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Christie's former deputy depicted as 'participant' in bridge scheme

Chris ChristieGovernmentPoliticsBridgegatePort Authority of New York and New Jersey
Ex-Christie aide: "Bridget [Anne Kelly] was not an architect but I think she was a participant" in bridge case
Ex-aide to N.J. Gov. Christie describes an office where lines of politics and government policy became blurred

A former staffer for New Jersey Gov. Chris Christie said she did not believe that her former boss, Bridget Anne Kelly, came up with the scheme to create a giant traffic jam at the foot of the George Washington Bridge.

Christina Genovese Renna, the first witness to testify Tuesday at a joint state legislative committee hearing looking into the bridge scandal that was linked to Christie's office, depicted Kelly as a former friend who became overwhelmed with the job and her personal life and became erratic.

Renna said she thought Kelly, then the governor's deputy chief of staff, had trouble making decisions.

"I think Bridget was not an architect but I think she was a participant in whatever this was," Renna said to the Democratic-led committee. She said she had an "an educated guess" and "theories" about who was responsible, but declined to reveal them.

"I'll take a pass," Renna said.

The committee hearing on Tuesday ended with more detail about the inner workings of Christie's office but no new information about who else might have been involved in the plan to redirect traffic last September. Kelly was fired after the committee obtained an email from her to David Wildstein, a Christie appointee at the Port Authority of New York and New Jersey, which oversees the bridge, saying it was "Time for some traffic problems in Fort Lee," the New Jersey city where the bridge lane closures caused a massive traffic jam. 

Renna, director of an outreach office for local governments, spent most of the day describing an office where the lines of politics and government policy became blurred. During Christie's campaign for reelection last year, the staffers who dealt with mayors in their government jobs were enlisted in a "voluntary" campaign to try to rack up Democratic endorsements -- part of Christie's effort to buff his national image in preparation for a possible 2016 presidential run.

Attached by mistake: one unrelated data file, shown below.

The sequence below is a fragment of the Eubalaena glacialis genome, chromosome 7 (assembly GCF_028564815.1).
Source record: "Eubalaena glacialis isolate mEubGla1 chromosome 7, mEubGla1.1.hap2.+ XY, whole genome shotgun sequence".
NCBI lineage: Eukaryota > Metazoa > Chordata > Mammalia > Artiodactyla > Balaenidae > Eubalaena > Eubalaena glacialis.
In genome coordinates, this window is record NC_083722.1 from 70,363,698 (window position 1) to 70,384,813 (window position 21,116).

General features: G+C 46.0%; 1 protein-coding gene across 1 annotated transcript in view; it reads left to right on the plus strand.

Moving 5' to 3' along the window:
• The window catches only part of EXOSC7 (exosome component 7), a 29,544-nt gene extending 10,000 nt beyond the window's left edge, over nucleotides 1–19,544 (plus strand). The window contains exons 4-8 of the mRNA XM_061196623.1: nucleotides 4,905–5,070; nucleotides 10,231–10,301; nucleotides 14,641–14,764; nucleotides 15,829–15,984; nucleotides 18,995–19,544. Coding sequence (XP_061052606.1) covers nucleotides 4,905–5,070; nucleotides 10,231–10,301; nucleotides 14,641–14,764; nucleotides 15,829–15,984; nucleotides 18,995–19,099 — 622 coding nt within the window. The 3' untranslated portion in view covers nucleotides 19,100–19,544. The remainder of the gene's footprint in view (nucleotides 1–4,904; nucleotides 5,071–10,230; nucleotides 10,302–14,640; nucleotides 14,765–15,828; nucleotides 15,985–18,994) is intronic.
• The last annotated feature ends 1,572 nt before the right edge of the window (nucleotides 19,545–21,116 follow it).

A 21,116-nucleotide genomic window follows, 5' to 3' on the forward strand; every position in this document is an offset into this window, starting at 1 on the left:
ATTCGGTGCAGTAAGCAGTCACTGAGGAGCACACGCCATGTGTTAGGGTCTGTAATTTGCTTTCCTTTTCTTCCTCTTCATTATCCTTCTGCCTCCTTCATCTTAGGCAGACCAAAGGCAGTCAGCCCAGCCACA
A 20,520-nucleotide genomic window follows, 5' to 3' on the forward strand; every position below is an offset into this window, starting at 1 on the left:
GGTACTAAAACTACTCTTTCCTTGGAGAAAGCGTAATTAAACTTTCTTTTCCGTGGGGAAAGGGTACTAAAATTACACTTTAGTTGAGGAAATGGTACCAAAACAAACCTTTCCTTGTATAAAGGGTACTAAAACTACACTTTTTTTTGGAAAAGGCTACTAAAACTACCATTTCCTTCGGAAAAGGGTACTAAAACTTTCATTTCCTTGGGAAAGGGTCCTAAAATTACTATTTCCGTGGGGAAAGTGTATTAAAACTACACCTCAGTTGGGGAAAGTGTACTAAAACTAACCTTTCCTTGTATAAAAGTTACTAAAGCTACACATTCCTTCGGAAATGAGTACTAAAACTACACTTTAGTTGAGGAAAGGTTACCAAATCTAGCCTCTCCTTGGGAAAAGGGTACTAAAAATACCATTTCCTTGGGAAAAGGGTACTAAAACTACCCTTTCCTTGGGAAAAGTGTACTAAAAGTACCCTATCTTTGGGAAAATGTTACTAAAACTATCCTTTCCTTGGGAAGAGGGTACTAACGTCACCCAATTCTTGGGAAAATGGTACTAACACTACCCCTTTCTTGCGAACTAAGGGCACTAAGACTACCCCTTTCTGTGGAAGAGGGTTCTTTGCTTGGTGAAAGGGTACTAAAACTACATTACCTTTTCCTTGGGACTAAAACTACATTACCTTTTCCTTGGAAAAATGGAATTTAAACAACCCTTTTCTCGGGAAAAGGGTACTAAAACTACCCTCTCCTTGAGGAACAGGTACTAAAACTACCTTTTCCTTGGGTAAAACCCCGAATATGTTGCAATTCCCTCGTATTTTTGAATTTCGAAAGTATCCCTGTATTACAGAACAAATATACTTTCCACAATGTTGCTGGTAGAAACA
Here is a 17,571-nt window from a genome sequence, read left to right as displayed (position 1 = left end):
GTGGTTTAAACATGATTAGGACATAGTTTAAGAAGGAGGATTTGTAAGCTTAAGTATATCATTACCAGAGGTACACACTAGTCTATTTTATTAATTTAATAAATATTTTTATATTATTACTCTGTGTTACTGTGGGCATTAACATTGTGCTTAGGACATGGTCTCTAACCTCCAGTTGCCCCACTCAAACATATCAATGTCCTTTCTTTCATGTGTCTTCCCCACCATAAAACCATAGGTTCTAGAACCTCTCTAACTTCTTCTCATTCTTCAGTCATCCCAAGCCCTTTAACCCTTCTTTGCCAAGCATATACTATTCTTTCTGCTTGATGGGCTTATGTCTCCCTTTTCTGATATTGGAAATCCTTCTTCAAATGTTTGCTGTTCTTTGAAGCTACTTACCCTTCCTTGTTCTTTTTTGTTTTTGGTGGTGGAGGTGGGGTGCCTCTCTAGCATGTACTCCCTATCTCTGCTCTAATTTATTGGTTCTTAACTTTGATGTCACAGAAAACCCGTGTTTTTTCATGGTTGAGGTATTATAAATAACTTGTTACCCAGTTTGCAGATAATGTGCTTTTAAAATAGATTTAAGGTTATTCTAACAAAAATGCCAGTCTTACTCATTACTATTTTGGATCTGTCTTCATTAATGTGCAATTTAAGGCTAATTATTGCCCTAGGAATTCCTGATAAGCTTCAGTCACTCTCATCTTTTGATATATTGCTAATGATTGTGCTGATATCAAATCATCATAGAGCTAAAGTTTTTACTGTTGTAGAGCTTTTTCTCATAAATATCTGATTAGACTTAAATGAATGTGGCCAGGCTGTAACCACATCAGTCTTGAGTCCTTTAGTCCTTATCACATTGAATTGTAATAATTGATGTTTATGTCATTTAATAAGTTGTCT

In her testimony, an at-times emotional Renna gave an ardent defense of the work of her office, which she said didn't allow political concerns to get in the way of "good government."

She gave a somewhat different account in her interview with lawyers hired through the Christie administration, saying her staff would receive "mandatory directives along the lines of 'do not rush to return this mayor's phone call,'" according to a memo written by the lawyers. In her testimony Tuesday, Renna said the attorneys had "mischaracterized" her remarks; she said there was no "do not call" list of politicians out of favor with Christie.

Renna said politicians out of favor weren't exactly ignored, but no longer enjoyed what she called "proactive outreach."

New Jersey state Assemblyman John Wisniewski, co-chairman of the committee, said the testimony showed "significant contradictions" with the internal report. But he said Renna made it clear that, in Christie’s office, it was difficult to draw a line "where campaigning stopped and government started."

The committee has received emails and other documents but has been stymied in its hunt for records from two key witnesses, Kelly and former Christie campaign manager Bill Stepien. Because a federal grand jury is investigating, a state judge agreed that forcing them to turn over records would violate their 5th Amendment right not to incriminate themselves.

Four other witnesses have been called to appear, including Michael Drewniak, Christie's press secretary, and Patrick Foye, executive director of the Port Authority. Federal prosecutors are continuing a criminal investigation.

In January 2013, Renna received an email from Stepien, another staffer who went on to run Christie's reelection campaign, saying he had approved a "target list" of mayors who might be open to endorsing Christie.

"Super super excited," Renna replied. On Tuesday, she said she wished she had chosen her words differently.

In August, Renna said she had to field angry emails from Kelly after one of her staffers set up a meeting with Fort Lee Mayor Mark Sokolich without permission. Renna said she advised the employee "for his protection" to quit talking to Sokolich. She said she never asked what the problem was, saying she feared for her job and didn't want to rile Kelly by overstepping her boundaries.

After the lane closure scandal became public, Renna said Kelly asked her to delete an email that she sent about  Sokolich. "I thought it was strange. And I thought it was paranoid," said Renna, who deleted it from her government account but sent it to a private account to preserve it.

"You know, Christina," Renna quoted Kelly in that conversation, "if someone tells me something is OK, who am I to question them?" When Renna tried to follow up, she said Kelly cut her off: "I don't need your vindication."

The morning Kelly was fired, she called Renna to say: "You can't trust anyone, Christina."

Copyright © 2014, Los Angeles Times
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Chris ChristieGovernmentPoliticsBridgegatePort Authority of New York and New Jersey
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